Nafeez Ahmed cites a NASA study connecting wealth inequality and resource depletion as drivers of past civilization collapses. Global elites now hold both reins, and the collapse in coming decades won't just be regional.
Natural and social scientists develop new model of how 'perfect storm' of crises could unravel global system
A new study sponsored by Nasa's Goddard Space Flight Center has highlighted the prospect that global industrial civilisation could collapse in coming decades due to unsustainable resource exploitation and increasingly unequal wealth distribution.
... the study attempts to make sense of compelling historical data showing that "the process of rise-and-collapse is actually a recurrent cycle found throughout history." Cases of severe civilisational disruption due to "precipitous collapse - often lasting centuries - have been quite common."
The research project is based on a new cross-disciplinary 'Human And Nature DYnamical' (HANDY) model, led by applied mathematician Safa Motesharri of the US National Science Foundation-supported National Socio-Environmental Synthesis Center, in association with a team of natural and social scientists. The study based on the HANDY model has been accepted for publication in the peer-reviewed Elsevier journal, Ecological Economics.
By investigating the human-nature dynamics of these past cases of collapse, the project identifies the most salient interrelated factors which explain civilisational decline, and which may help determine the risk of collapse today: namely, Population, Climate, Water, Agriculture, and Energy.
These factors can lead to collapse when they converge to generate two crucial social features: "the stretching of resources due to the strain placed on the ecological carrying capacity"; and "the economic stratification of society into Elites [rich] and Masses (or "Commoners") [poor]" These social phenomena have played "a central role in the character or in the process of the collapse," in all such cases over "the last five thousand years."
Currently, high levels of economic stratification are linked directly to overconsumption of resources, with "Elites" based largely in industrialised countries responsible for both...
Modelling a range of different scenarios, Motesharri and his colleagues conclude that under conditions "closely reflecting the reality of the world today... we find that collapse is difficult to avoid."
In the first of these scenarios ... "collapse is due to an inequality-induced famine that causes a loss of workers, rather than a collapse of Nature."
Another scenario focuses on the role of continued resource exploitation, finding that "with a larger depletion rate, the decline of the Commoners occurs faster, while the Elites are still thriving, but eventually the Commoners collapse completely, followed by the Elites."
In both scenarios, Elite wealth monopolies mean that they are buffered from the most "detrimental effects of the environmental collapse until much later than the Commoners", allowing them to "continue 'business as usual' despite the impending catastrophe." The same mechanism, they argue, could explain how "historical collapses were allowed to occur by elites who appear to be oblivious to the catastrophic trajectory (most clearly apparent in the Roman and Mayan cases)."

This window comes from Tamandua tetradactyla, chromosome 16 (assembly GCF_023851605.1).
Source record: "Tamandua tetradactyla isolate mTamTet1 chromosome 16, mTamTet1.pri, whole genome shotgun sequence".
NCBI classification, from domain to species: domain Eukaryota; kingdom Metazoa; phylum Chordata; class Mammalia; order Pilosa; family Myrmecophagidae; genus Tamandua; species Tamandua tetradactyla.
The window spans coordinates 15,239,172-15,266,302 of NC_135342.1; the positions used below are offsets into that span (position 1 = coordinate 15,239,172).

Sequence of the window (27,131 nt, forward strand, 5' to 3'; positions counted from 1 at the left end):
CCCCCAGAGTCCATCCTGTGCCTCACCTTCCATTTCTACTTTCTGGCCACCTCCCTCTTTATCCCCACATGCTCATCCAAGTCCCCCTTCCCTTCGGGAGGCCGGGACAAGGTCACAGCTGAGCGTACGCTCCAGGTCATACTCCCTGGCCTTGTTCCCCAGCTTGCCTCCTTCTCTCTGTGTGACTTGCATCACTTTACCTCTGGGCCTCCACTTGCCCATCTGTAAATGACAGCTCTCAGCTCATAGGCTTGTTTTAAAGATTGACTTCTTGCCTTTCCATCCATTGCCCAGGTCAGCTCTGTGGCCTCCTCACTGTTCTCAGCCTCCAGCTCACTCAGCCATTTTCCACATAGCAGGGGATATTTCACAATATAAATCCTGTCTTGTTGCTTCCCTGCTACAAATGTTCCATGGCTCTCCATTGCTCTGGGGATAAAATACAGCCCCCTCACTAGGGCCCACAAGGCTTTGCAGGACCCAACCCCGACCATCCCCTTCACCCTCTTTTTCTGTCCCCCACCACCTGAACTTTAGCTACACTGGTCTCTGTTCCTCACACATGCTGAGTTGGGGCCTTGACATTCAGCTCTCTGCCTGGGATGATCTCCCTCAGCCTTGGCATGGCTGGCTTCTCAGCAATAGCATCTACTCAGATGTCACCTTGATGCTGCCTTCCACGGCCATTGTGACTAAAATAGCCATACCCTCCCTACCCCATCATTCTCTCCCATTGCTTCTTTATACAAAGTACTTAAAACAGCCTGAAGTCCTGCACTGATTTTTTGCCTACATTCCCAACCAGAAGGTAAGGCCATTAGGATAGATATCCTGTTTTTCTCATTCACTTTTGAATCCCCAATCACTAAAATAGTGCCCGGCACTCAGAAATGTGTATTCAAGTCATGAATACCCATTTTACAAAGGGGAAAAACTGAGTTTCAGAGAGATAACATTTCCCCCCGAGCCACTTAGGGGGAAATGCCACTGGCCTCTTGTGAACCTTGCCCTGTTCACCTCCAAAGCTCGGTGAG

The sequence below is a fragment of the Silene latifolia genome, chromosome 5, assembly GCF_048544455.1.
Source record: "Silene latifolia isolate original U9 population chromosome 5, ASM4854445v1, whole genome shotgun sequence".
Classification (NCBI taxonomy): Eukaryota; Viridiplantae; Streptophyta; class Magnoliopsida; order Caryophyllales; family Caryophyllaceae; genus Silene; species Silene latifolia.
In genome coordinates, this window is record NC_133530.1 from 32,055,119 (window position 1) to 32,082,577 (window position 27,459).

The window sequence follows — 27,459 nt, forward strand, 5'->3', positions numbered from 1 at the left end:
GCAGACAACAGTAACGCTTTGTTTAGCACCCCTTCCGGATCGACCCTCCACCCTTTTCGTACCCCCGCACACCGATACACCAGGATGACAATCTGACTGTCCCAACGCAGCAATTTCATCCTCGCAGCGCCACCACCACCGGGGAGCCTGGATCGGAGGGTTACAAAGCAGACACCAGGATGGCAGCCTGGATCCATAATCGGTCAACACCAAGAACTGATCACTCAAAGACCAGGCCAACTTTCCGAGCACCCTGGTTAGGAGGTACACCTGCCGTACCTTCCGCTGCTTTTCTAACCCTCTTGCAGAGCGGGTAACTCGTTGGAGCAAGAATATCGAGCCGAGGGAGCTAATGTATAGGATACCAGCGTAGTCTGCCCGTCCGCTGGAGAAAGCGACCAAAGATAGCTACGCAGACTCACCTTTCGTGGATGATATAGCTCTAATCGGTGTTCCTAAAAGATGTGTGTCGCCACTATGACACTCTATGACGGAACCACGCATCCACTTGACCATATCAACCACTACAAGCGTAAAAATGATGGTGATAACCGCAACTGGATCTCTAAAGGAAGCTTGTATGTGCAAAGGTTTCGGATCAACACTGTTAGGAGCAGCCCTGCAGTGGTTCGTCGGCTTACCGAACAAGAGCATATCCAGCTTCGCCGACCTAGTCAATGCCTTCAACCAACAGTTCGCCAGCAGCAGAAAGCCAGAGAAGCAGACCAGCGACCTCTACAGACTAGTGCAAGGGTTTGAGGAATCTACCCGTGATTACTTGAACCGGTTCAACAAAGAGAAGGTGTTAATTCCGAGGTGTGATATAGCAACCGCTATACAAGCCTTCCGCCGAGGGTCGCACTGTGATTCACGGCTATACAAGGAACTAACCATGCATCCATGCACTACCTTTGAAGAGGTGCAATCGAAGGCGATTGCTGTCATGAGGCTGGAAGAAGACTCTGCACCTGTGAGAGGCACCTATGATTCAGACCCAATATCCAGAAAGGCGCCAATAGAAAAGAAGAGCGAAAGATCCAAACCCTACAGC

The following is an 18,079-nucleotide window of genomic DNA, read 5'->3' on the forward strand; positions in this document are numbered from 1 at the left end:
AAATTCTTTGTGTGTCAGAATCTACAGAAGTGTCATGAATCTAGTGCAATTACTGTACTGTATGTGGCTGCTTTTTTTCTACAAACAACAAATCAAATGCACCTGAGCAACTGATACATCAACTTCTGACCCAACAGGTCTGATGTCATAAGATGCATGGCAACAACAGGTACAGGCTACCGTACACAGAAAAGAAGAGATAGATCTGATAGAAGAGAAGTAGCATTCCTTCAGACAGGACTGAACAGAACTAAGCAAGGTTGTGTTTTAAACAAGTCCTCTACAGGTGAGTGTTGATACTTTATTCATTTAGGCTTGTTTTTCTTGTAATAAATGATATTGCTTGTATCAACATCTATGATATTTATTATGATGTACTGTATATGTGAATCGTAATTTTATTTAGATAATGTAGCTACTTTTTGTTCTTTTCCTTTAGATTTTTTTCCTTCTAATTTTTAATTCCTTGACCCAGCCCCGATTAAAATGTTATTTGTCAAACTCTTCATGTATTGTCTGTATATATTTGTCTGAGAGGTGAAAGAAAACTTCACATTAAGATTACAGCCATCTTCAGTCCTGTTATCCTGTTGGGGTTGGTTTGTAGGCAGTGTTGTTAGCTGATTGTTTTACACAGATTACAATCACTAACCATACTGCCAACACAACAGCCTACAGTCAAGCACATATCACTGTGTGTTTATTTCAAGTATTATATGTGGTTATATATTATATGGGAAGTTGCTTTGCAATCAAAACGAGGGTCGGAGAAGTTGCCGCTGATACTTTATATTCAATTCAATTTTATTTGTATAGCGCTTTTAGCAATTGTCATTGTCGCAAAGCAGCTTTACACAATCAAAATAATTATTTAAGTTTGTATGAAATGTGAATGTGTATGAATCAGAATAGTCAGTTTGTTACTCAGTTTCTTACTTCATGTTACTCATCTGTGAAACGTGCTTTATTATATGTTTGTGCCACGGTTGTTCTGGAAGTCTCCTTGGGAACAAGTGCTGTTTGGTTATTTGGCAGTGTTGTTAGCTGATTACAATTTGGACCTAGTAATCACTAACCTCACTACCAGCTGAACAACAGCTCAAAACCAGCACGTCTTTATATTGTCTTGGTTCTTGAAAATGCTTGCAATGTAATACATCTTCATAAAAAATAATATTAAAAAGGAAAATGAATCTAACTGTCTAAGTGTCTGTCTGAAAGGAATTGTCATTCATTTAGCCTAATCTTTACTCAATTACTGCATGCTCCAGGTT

Applying this lesson to our contemporary predicament, the study warns that:
"While some members of society might raise the alarm that the system is moving towards an impending collapse and therefore advocate structural changes to society in order to avoid it, Elites and their supporters, who opposed making these changes, could point to the long sustainable trajectory 'so far' in support of doing nothing."
However, the scientists point out that the worst-case scenarios are by no means inevitable, and suggest that appropriate policy and structural changes could avoid collapse, if not pave the way toward a more stable civilisation.
The two key solutions are to reduce economic inequality so as to ensure fairer distribution of resources, and to dramatically reduce resource consumption by relying on less intensive renewable resources and reducing population growth: ... [emphasis mine]
Rebecca Solnit makes the point that
... people in power and bureaucrats seem exceptionally obtuse when it comes to recognizing that the world has changed and the old rules no longer apply.
Today, given a choice between the bottom line and risk to civilization worldwide, corporations controlled by economic elites choose their bottom line.
Nafeez Ahmed hones in on the most promising way out for us, based on history. Replacing the fossil fuel economy with green energy won't be enough. We'll have to reduce global inequality and population growth as well to achieve a global civilization not reeling toward immanent collapse.
When my grandfather left Belgium about 1900, he left to get out of the war machine that was chewing up young men, had been for centuries, and continued after he left with WW i & II. He made a good life here in the U.S., prospered, had relative peace and justice here ... until the Great Depression. He lost his business, home, car, and everything but what they could put in suitcases. He was an old man by then, no retirement, no income,no health care and he was a pretty bitter old man.
How interesting about Iran's men and women having access to free sterilization and birth control. If women have greater access to education, then your prediction of decrease population growth is a great probability.
Given what I know about Europe, it's relative peace, its medical systems and retirement systems, all outcomes of being nearly destroyed during the land wars they suffered, it sounds like a good destination. They are not afraid of socialized economies.
The U.S. is not a place of opportunity that it once was. There must be a good novel in this turn of events. Are you a writer?
Craig, Very well said, I agree.